The death of the October 2014 implementation date for ICD-10 unfolded faster than the plot of a 30-minute sitcom. It started in the House of Representatives on a Wednesday when a provision to delay ICD-10 was quietly attached to bill H.R. 4302, also known as the SGR “doc fix” bill, and it was all over by the following Tuesday when President Obama signed the bill into law. If you blinked, you missed all the action.
Hospitals, payers, providers, and vendors have all invested millions of dollars and countless hours over the past several years getting ready for the transition, and then without notice someone moved the finish line – to October 1, 2015 maybe? Those hospitals who prepared early feel like they are paying a penalty for acting in good faith, while those who procrastinated are feeling vindicated and hopeful ICD-10 will never happen.
This week I heard from many customers who expressed feelings that ranged from shock to disappointment to anger. One customer, in the midst of a large computer-assisted coding implementation, sent an email that said, “The government may delay, but we will not delay.”
Another customer, a vice president of revenue cycle, called to discuss the impact on his organization, which had been very proactive in its ICD-10 implementation. The delay will definitely increase their transition costs, he said, but his concern went beyond the financial impact to the human side of the delay. This revenue cycle executive’s hospital system had funded tuition at a local school to train additional ICD-10 coders and he wondered about the real and immediate impact on students. Now there would be no jobs and no demand for their skills in the near term because the school’s curriculum focused solely on ICD-10 with no instruction in ICD-9 coding.
So where do we go from here? How do we make productive use of the delay and still drive to the future? I believe there are three steps we can take right now:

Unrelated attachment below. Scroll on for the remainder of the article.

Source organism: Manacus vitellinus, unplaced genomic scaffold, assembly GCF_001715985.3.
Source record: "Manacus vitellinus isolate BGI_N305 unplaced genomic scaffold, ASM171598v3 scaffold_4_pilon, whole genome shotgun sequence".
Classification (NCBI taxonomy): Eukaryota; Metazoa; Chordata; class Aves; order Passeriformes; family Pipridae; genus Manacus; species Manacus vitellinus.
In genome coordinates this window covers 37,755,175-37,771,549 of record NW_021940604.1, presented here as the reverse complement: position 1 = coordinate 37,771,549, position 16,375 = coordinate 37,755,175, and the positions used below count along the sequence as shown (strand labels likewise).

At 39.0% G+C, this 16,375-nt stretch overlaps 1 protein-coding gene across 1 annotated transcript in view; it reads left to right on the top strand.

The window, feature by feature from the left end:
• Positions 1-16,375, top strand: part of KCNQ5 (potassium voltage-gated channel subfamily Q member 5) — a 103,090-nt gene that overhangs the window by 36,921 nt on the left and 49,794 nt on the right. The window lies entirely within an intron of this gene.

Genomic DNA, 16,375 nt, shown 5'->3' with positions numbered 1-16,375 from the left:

1. Remember and evangelize the importance of ICD-10 to realize the vision of healthcare reform: better outcomes at lower costs.
We’ve used ICD-9 codes in this country for 35 years. The rest of the world adopted ICD-10 codes more than a decade ago. ICD-10 codes are extremely precise, while ICD-9 codes lack significant detail. With ICD-9, there’s only so much information that is captured with each code. This precision and detail is important to understanding how good care happens and where we can reduce costs.
As an example, let’s look at ICD-9 code 996.1 (Mechanical complication of other vascular device, implant and graft). This code contains no information on the type of surgical complication (i.e., breakdown, displacement, leakage, etc.) and no information on the type of device, implant, or graft (aortic graft, dialysis catheter, arteriovenous shunt, counter pulsation balloon, etc.).
In ICD-10, full detail on the type of surgical complication and device, implant, or graft is provided. With the emphasis on linking quality and payment, and the move to value-based purchasing, it is easy to see why this level of detail is critical to delivering better outcomes at lower costs.
2. Stay focused. Test to protect momentum
Sounds simple, but take advantage of the delay to test systems and applications. Model payments with payers to make sure they can process ICD-10 coded claims. A clear focus on testing and feedback will mitigate any risk for the future and ensure that your investment in people and systems stays fresh.
In addition, keep your organization focused on key behaviors, such as clinical documentation improvement. It is essential for ICD-10 coding, but also benefits your organization under ICD-9, resulting in more accurate quality reporting and reimbursement.
If you are using a computer-assisted coding tool, continue to do some coding in ICD-10. It will keep your coders’ ICD-10 skills current and will also add to the body of ICD-10 coded documents needed to tune NLP engines for greater precision and recall.
3. Call on CMS to clarify and solidify the new implementation date as October 1, 2015.
Last but not least, we should all reach out to CMS and press for clarification and a decision on the implementation date. The language in H.R. Bill 4302 is unclear, stating that implementation is not to occur before October 2015. To move forward with confidence, protect current investments, and maintain momentum, a definitive date is essential.
It is disappointing that ICD-10 was delayed after so much effort, good will and investment by all participants in the healthcare industry, but it would be even more unfortunate if we are diverted by the siren’s song of “wait for ICD-11.” The regulatory process involved in adopting a new coding standard takes years (20 years in the case of ICD-10). Can we afford to continue delaying access to the critical information that is missing from ICD-9 codes today? The rich data of ICD-10 will both lower costs and save lives. As an industry, let’s lead the way to this better future now.
JaeLynn Williams is Senior Vice President of Sales, Marketing, and Client Operations for 3M Health Information Systems.